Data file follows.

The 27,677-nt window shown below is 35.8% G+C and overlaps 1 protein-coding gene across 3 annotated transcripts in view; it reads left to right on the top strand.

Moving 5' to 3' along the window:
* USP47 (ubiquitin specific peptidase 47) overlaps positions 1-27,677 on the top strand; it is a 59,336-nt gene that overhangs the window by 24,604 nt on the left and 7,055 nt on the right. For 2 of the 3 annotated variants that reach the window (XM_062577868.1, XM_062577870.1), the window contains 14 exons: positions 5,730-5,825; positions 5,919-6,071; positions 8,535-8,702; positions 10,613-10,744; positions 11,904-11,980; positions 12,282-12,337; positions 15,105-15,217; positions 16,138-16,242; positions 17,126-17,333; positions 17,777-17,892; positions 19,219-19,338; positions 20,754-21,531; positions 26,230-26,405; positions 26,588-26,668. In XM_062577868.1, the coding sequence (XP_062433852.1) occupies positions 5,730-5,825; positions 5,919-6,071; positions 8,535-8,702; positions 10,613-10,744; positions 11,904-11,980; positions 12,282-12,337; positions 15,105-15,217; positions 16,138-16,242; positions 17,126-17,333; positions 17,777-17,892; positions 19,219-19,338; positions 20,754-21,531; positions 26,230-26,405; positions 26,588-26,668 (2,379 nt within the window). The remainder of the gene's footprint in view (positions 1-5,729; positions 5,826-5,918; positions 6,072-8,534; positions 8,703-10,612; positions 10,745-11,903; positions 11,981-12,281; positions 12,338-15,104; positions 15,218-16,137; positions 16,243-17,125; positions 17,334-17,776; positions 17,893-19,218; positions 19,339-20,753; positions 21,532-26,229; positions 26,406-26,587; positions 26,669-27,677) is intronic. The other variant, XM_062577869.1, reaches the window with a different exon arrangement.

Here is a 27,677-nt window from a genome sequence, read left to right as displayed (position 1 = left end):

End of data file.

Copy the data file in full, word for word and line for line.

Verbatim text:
The 27,677-nt window shown below is 35.8% G+C and overlaps 1 protein-coding gene across 3 annotated transcripts in view; it reads left to right on the top strand.

Moving 5' to 3' along the window:
* USP47 (ubiquitin specific peptidase 47) overlaps positions 1-27,677 on the top strand; it is a 59,336-nt gene that overhangs the window by 24,604 nt on the left and 7,055 nt on the right. For 2 of the 3 annotated variants that reach the window (XM_062577868.1, XM_062577870.1), the window contains 14 exons: positions 5,730-5,825; positions 5,919-6,071; positions 8,535-8,702; positions 10,613-10,744; positions 11,904-11,980; positions 12,282-12,337; positions 15,105-15,217; positions 16,138-16,242; positions 17,126-17,333; positions 17,777-17,892; positions 19,219-19,338; positions 20,754-21,531; positions 26,230-26,405; positions 26,588-26,668. In XM_062577868.1, the coding sequence (XP_062433852.1) occupies positions 5,730-5,825; positions 5,919-6,071; positions 8,535-8,702; positions 10,613-10,744; positions 11,904-11,980; positions 12,282-12,337; positions 15,105-15,217; positions 16,138-16,242; positions 17,126-17,333; positions 17,777-17,892; positions 19,219-19,338; positions 20,754-21,531; positions 26,230-26,405; positions 26,588-26,668 (2,379 nt within the window). The remainder of the gene's footprint in view (positions 1-5,729; positions 5,826-5,918; positions 6,072-8,534; positions 8,703-10,612; positions 10,745-11,903; positions 11,981-12,281; positions 12,338-15,104; positions 15,218-16,137; positions 16,243-17,125; positions 17,334-17,776; positions 17,893-19,218; positions 19,339-20,753; positions 21,532-26,229; positions 26,406-26,587; positions 26,669-27,677) is intronic. The other variant, XM_062577869.1, reaches the window with a different exon arrangement.

Here is a 27,677-nt window from a genome sequence, read left to right as displayed (position 1 = left end):